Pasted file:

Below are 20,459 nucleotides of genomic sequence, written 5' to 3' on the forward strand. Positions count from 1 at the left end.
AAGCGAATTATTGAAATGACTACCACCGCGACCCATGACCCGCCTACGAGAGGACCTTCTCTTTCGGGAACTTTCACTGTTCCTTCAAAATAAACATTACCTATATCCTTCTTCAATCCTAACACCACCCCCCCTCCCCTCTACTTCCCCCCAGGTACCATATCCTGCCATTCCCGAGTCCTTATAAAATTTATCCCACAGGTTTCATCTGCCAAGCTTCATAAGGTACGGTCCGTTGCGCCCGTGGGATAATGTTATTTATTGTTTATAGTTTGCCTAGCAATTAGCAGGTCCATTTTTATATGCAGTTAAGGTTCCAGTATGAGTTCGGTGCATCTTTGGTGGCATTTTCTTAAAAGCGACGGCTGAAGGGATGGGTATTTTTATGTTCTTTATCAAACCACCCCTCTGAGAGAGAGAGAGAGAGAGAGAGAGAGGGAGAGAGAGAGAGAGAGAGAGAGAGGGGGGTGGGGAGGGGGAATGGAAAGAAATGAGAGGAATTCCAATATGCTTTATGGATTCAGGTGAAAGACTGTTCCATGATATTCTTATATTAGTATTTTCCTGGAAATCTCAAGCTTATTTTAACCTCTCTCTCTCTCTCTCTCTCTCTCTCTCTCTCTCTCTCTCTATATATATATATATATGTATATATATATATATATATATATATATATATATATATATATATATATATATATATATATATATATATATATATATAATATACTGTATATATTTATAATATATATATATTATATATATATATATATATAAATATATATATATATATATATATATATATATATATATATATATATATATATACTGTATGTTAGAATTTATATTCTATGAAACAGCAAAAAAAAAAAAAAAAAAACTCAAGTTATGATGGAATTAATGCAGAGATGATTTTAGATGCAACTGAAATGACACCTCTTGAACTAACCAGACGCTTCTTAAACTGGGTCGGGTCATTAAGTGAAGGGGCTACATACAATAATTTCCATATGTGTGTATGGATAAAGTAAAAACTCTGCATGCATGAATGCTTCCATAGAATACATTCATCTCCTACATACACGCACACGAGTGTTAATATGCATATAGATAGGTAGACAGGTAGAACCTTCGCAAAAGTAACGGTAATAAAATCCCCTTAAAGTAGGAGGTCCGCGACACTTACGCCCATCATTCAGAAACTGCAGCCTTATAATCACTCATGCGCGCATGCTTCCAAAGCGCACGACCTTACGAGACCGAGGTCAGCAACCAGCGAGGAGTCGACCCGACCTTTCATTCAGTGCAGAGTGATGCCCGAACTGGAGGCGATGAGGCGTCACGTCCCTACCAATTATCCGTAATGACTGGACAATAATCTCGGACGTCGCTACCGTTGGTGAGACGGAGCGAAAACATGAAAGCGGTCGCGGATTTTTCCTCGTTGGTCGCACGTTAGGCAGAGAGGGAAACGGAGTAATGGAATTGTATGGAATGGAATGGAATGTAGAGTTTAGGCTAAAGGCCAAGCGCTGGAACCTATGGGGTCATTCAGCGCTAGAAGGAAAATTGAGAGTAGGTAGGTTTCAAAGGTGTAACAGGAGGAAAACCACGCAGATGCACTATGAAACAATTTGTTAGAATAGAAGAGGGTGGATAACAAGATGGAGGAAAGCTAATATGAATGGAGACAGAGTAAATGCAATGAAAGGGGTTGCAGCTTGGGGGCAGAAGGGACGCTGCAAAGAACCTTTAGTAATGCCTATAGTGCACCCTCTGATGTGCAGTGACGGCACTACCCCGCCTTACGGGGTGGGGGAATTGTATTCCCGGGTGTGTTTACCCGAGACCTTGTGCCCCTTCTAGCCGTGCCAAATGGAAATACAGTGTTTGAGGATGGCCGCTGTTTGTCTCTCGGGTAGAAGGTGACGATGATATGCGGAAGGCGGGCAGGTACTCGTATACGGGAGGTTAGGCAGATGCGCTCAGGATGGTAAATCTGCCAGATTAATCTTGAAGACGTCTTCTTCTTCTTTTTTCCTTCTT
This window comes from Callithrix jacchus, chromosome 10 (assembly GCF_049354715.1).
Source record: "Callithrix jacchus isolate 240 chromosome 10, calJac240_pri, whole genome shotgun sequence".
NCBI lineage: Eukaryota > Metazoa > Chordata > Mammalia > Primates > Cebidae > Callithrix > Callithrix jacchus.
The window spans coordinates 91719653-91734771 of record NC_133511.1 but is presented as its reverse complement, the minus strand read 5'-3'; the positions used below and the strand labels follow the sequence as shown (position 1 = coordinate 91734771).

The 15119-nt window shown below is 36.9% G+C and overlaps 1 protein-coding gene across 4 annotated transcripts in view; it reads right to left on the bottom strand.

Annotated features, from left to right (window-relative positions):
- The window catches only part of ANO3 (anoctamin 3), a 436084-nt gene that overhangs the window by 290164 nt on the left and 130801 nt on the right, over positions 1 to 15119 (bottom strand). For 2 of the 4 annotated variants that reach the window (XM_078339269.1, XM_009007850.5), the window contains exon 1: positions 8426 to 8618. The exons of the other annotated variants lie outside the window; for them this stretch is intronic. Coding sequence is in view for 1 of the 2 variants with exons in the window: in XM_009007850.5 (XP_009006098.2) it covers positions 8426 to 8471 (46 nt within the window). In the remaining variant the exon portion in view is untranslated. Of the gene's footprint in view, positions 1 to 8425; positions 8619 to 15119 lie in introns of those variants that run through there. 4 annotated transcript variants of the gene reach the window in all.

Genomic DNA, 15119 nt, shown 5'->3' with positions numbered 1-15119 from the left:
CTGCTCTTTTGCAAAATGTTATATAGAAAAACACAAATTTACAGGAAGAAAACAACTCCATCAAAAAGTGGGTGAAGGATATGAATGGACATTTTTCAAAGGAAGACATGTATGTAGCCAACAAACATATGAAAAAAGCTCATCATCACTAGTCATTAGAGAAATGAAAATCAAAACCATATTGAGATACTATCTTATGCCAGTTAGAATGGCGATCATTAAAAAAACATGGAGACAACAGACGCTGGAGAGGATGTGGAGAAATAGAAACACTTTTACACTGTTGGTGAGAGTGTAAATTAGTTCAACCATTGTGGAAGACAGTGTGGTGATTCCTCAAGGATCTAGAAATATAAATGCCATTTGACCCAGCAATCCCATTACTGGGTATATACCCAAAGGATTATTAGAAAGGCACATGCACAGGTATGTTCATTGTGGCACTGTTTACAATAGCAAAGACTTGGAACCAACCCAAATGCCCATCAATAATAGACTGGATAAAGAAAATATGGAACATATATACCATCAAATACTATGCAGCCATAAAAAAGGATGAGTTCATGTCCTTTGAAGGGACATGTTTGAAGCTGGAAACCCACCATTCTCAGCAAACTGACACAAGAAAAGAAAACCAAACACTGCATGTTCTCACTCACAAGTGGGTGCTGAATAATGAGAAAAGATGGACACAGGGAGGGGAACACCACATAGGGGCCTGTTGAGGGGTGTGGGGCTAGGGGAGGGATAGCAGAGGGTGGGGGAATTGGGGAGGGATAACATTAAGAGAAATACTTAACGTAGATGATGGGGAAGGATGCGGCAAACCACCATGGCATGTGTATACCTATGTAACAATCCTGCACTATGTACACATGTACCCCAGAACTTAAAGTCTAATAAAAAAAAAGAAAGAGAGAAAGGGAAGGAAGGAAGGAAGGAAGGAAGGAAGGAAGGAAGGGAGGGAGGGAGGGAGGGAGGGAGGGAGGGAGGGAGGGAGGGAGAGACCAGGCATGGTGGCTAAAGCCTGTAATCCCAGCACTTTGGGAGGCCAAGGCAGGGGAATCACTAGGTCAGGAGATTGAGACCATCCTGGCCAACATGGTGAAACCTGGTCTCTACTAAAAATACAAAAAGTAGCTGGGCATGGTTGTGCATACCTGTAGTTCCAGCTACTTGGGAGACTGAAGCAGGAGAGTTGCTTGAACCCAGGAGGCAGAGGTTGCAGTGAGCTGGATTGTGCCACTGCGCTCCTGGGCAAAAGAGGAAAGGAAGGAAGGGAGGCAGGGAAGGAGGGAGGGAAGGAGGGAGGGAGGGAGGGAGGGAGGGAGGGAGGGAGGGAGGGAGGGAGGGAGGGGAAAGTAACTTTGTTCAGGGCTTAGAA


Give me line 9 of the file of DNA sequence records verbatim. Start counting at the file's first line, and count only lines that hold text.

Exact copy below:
- The window catches only part of ANO3 (anoctamin 3), a 436084-nt gene that overhangs the window by 290164 nt on the left and 130801 nt on the right, over positions 1 to 15119 (bottom strand). For 2 of the 4 annotated variants that reach the window (XM_078339269.1, XM_009007850.5), the window contains exon 1: positions 8426 to 8618. The exons of the other annotated variants lie outside the window; for them this stretch is intronic. Coding sequence is in view for 1 of the 2 variants with exons in the window: in XM_009007850.5 (XP_009006098.2) it covers positions 8426 to 8471 (46 nt within the window). In the remaining variant the exon portion in view is untranslated. Of the gene's footprint in view, positions 1 to 8425; positions 8619 to 15119 lie in introns of those variants that run through there. 4 annotated transcript variants of the gene reach the window in all.